Most people's only brush with Congolese law will be being asked for a bribe by a uniformed employee of the state. Whether it's a policeman, immigration officer or soldier, always remain calm and smile while refusing politely. It's very rare for such small matters to escalate, but when they do, attempt to contact your embassy as soon as possible. If you are arrested do the same. There is a presumption of innocence in Congo, and foreigners are usually treated with respect rather than preyed upon.
All print and broadcast media in Congo is in French.
Congo uses the Central African franc (CFA), a stable currency also used by five other countries in the region. It's pegged to the euro at an unchanging rate of CFA655.957. For travellers, euros are the best currency to bring, though you can change US dollars and British pounds in Brazzaville and Pointe-Noire. Banks willing to exchange money are rare outside these cities, but businesses owned by Lebanese and West Africans usually change money, though rates will not be competitive. Whichever currency you bring, make sure your foreign bills are in pristine condition.
Crédit du Congo, Ecobank and BGFI Bank all have ATMs in Brazzaville and Pointe-Noire that accept Visa, MasterCard and Plus cards.
For current exchange rates, see www.xe.com.
While a relatively new concept in Congo, tipping is now expected in fancier places. Around 5-10% is normal in good restaurants. Guides and resort staff will also usually expect something – there's normally a staff tips box in top-end places. As rates are normally negotiated before the journey begins, taxi drivers do not need to be tipped, though some may ask for one.
Banks Open around 8am and typically close at 2pm.
Offices Open 8am to 5pm weekdays and until noon on Saturdays. Many close for an hour or two over lunch.
Restaurants Open from midday to 2.30pm, and again from 6pm to 10pm.
The Congolese postal system is thoroughly unreliable and not really worth bothering with. Use an international delivery service if you need to get something important sent.
Public holidays in Congo:
New Year's Day 1 January
Labour Day 1 May
Reconciliation Day 10 June
Independence Day 15 August
All Saints' Day 1 November
Christmas Day 25 December
There has been a comprehensive smoking ban in Congo since 2013, when smoking in public places was outlawed. This includes smoking inside restaurants, bars or hotels, though outside at any of these venue you'll normally have no problem.
Taxes & Refunds
Taxes are included in prices for the most part in Congo. There is no mechanism for reclaiming taxes as a visitor, however.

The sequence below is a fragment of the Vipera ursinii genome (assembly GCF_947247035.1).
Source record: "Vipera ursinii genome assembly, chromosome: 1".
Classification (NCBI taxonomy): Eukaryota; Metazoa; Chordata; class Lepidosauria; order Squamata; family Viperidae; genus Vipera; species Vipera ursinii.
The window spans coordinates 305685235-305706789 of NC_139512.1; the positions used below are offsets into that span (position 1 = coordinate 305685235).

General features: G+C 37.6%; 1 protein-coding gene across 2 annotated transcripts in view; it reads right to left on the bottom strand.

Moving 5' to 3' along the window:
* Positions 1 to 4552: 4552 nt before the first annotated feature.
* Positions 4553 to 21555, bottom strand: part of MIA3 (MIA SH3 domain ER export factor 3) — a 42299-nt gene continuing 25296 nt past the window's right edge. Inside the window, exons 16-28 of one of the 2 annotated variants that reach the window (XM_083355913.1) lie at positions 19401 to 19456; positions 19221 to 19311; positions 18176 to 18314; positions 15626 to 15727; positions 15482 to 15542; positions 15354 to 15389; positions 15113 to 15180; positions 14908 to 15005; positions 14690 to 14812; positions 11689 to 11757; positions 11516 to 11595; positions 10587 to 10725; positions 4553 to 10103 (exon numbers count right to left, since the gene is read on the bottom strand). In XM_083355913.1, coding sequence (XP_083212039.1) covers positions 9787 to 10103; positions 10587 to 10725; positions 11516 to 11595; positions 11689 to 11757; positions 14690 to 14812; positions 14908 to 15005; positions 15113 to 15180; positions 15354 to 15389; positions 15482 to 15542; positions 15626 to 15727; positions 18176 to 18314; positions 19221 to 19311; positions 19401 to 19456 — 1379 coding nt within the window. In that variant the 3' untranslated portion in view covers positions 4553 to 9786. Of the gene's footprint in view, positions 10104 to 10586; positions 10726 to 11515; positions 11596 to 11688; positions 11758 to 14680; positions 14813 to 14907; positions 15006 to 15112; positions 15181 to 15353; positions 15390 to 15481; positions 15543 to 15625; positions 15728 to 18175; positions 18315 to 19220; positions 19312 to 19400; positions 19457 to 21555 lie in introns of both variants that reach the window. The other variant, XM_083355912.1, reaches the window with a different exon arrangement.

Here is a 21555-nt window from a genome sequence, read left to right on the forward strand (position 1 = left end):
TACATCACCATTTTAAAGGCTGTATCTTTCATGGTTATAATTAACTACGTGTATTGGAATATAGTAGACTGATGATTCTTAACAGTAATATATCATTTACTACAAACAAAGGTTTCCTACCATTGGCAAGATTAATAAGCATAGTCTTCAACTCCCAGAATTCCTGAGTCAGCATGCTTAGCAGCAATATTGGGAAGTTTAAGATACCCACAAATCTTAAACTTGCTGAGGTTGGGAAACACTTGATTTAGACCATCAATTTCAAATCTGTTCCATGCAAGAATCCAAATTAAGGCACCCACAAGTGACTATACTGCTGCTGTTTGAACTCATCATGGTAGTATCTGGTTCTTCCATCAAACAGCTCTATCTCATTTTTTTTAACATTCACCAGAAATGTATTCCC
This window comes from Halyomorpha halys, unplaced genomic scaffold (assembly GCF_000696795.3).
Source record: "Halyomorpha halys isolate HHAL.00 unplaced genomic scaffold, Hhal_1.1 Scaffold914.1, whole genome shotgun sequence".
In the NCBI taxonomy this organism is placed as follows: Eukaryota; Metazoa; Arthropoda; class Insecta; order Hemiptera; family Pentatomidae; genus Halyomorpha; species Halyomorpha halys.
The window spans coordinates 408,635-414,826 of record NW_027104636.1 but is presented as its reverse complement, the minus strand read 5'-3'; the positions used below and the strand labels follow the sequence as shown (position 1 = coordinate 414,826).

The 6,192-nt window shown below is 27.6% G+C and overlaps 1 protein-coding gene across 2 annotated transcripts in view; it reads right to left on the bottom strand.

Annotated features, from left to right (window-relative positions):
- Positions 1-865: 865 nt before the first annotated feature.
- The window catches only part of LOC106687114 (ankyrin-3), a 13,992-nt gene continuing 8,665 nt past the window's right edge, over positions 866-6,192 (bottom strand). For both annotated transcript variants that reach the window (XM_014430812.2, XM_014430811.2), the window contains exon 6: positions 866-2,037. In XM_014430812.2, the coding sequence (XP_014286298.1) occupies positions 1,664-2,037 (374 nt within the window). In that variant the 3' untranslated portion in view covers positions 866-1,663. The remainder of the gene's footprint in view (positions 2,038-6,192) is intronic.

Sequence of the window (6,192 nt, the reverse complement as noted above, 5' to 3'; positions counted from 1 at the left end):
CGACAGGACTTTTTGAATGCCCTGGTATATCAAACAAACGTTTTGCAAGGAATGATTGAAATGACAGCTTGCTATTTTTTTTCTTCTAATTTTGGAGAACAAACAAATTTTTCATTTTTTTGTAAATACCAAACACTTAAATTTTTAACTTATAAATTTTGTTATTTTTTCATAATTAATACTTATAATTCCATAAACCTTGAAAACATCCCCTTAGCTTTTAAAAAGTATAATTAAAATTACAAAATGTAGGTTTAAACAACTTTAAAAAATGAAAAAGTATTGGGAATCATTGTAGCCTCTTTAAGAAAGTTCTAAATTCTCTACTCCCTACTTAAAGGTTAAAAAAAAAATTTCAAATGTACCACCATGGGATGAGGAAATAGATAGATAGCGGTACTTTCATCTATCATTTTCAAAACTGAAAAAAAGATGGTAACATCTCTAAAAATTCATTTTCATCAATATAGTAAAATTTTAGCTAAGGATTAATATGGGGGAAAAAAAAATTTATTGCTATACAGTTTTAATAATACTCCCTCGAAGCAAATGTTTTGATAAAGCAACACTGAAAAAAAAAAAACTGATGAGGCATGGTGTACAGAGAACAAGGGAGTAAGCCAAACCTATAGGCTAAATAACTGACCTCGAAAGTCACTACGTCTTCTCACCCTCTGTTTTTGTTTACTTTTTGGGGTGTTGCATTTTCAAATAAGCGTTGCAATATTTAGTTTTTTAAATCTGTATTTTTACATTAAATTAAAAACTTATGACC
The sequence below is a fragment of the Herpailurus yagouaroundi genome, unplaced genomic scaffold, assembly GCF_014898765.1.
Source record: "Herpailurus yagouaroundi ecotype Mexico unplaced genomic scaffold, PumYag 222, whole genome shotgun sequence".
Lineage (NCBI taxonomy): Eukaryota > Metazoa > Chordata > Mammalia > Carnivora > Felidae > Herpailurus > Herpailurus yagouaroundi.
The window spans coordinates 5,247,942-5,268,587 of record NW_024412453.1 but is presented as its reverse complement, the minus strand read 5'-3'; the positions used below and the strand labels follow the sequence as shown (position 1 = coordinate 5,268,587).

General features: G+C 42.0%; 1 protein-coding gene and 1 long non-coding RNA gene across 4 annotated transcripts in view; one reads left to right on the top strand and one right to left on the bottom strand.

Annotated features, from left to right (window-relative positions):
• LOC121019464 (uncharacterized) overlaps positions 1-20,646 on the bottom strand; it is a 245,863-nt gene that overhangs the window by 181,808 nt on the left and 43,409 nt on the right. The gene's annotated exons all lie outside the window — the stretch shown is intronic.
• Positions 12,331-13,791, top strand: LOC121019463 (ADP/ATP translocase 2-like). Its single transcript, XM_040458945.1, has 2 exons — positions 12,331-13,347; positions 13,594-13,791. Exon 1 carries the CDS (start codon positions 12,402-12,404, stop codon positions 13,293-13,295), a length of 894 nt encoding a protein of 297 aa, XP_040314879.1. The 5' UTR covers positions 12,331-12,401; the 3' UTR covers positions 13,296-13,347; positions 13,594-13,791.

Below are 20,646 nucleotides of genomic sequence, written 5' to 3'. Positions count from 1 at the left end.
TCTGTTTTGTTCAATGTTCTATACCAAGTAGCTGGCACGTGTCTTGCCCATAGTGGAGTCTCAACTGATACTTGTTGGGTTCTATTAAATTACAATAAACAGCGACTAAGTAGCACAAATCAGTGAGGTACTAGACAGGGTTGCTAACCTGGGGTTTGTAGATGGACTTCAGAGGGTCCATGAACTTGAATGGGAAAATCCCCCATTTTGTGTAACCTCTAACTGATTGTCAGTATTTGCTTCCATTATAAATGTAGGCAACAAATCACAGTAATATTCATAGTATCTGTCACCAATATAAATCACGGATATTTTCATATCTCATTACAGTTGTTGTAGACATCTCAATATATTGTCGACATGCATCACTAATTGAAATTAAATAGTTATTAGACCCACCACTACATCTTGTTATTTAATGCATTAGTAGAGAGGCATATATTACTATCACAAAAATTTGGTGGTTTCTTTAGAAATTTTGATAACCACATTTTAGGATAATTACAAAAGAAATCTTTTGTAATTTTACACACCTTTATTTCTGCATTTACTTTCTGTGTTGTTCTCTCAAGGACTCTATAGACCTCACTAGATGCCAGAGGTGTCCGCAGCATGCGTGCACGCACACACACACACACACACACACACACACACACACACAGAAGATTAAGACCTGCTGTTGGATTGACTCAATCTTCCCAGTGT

Landlines (starting with 281 – there are no area codes throughout the country) are appalling in Congo and you'll be lucky if they work. Most businesses rely exclusively on mobile phones.
Mobile phone numbers in Congo start with 05 or 06, and they are used by everyone. SIM cards cost very little and can be purchased from one of the major mobile-phone providers, including Airtel and MTN. One of the easiest places to do this is at Maya-Maya Airport in Brazzaville, where there are Airtel offices on both the arrival and departure levels. You'll need your passport to register your SIM card.
Congo uses GMT+1 year-round. The 24-hour clock is commonly used.
All the toilets you come across in Congolese cities will be of the western variety. Squat toilets are rare anywhere where travellers might find themselves, but they certainly exist in smaller and more remote places.
While tourism remains a very low priority for the Congolese government, there are now two tourist information kiosks at Brazzaville's Maya-Maya Airport, with friendly staff who speak a little English and can give out various flyers and free publications.
Travel with Children
Congo is not really suitable for travel with children, though in Pointe-Noire there are plenty of working expats with children.
Congo is extremely poorly set up for travellers with disabilities.
While there is a large UN and NGO presence in Congo, most posts are held by salaried professionals in their field. There are certainly volunteering opportunities, however. The best place to look is on specialised online forums including www.african-volunteer.net and www.africanimpact.com.
Weights & Measures
Weights & Measures: Congo uses the metric system.
There's a significant number of expats working in Congo, particularly in the oil city of Pointe-Noire, where the oil industry has developed Congo's most vibrant foreign-worker scene. Brazzaville also has a sizeable population of expats working in diplomacy and conservation.